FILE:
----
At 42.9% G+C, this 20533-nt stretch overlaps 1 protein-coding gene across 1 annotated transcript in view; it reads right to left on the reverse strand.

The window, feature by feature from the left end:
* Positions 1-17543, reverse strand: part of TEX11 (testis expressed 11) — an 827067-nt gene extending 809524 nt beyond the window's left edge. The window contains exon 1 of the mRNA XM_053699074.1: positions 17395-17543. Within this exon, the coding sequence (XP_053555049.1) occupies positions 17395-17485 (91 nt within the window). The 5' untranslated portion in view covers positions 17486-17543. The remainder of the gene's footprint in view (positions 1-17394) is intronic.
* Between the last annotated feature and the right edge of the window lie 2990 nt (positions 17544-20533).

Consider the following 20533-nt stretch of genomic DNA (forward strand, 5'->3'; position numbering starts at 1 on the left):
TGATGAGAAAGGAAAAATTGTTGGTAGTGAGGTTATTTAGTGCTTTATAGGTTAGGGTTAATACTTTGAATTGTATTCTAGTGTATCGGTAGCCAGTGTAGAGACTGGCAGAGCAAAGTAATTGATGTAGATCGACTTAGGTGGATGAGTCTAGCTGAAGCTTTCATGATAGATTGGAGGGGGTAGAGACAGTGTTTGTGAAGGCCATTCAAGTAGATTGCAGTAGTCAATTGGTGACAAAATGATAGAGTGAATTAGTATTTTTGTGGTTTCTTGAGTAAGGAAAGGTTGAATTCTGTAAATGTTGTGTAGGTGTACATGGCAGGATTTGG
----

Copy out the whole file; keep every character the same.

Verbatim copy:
At 42.9% G+C, this 20533-nt stretch overlaps 1 protein-coding gene across 1 annotated transcript in view; it reads right to left on the reverse strand.

The window, feature by feature from the left end:
* Positions 1-17543, reverse strand: part of TEX11 (testis expressed 11) — an 827067-nt gene extending 809524 nt beyond the window's left edge. The window contains exon 1 of the mRNA XM_053699074.1: positions 17395-17543. Within this exon, the coding sequence (XP_053555049.1) occupies positions 17395-17485 (91 nt within the window). The 5' untranslated portion in view covers positions 17486-17543. The remainder of the gene's footprint in view (positions 1-17394) is intronic.
* Between the last annotated feature and the right edge of the window lie 2990 nt (positions 17544-20533).

Consider the following 20533-nt stretch of genomic DNA (forward strand, 5'->3'; position numbering starts at 1 on the left):
TGATGAGAAAGGAAAAATTGTTGGTAGTGAGGTTATTTAGTGCTTTATAGGTTAGGGTTAATACTTTGAATTGTATTCTAGTGTATCGGTAGCCAGTGTAGAGACTGGCAGAGCAAAGTAATTGATGTAGATCGACTTAGGTGGATGAGTCTAGCTGAAGCTTTCATGATAGATTGGAGGGGGTAGAGACAGTGTTTGTGAAGGCCATTCAAGTAGATTGCAGTAGTCAATTGGTGACAAAATGATAGAGTGAATTAGTATTTTTGTGGTTTCTTGAGTAAGGAAAGGTTGAATTCTGTAAATGTTGTGTAGGTGTACATGGCAGGATTTGG